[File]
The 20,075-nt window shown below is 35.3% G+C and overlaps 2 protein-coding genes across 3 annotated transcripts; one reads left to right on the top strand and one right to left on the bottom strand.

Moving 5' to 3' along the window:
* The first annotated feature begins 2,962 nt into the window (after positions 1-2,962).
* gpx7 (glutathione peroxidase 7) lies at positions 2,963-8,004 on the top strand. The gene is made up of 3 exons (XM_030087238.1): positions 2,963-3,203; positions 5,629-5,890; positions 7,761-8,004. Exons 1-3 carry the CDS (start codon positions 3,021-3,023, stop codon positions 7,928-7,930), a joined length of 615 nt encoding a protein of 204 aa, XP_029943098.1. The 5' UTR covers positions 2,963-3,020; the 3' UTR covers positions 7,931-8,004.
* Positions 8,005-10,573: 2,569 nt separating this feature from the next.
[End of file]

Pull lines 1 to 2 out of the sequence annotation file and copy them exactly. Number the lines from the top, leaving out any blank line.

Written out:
The 20,075-nt window shown below is 35.3% G+C and overlaps 2 protein-coding genes across 3 annotated transcripts; one reads left to right on the top strand and one right to left on the bottom strand.

Moving 5' to 3' along the window: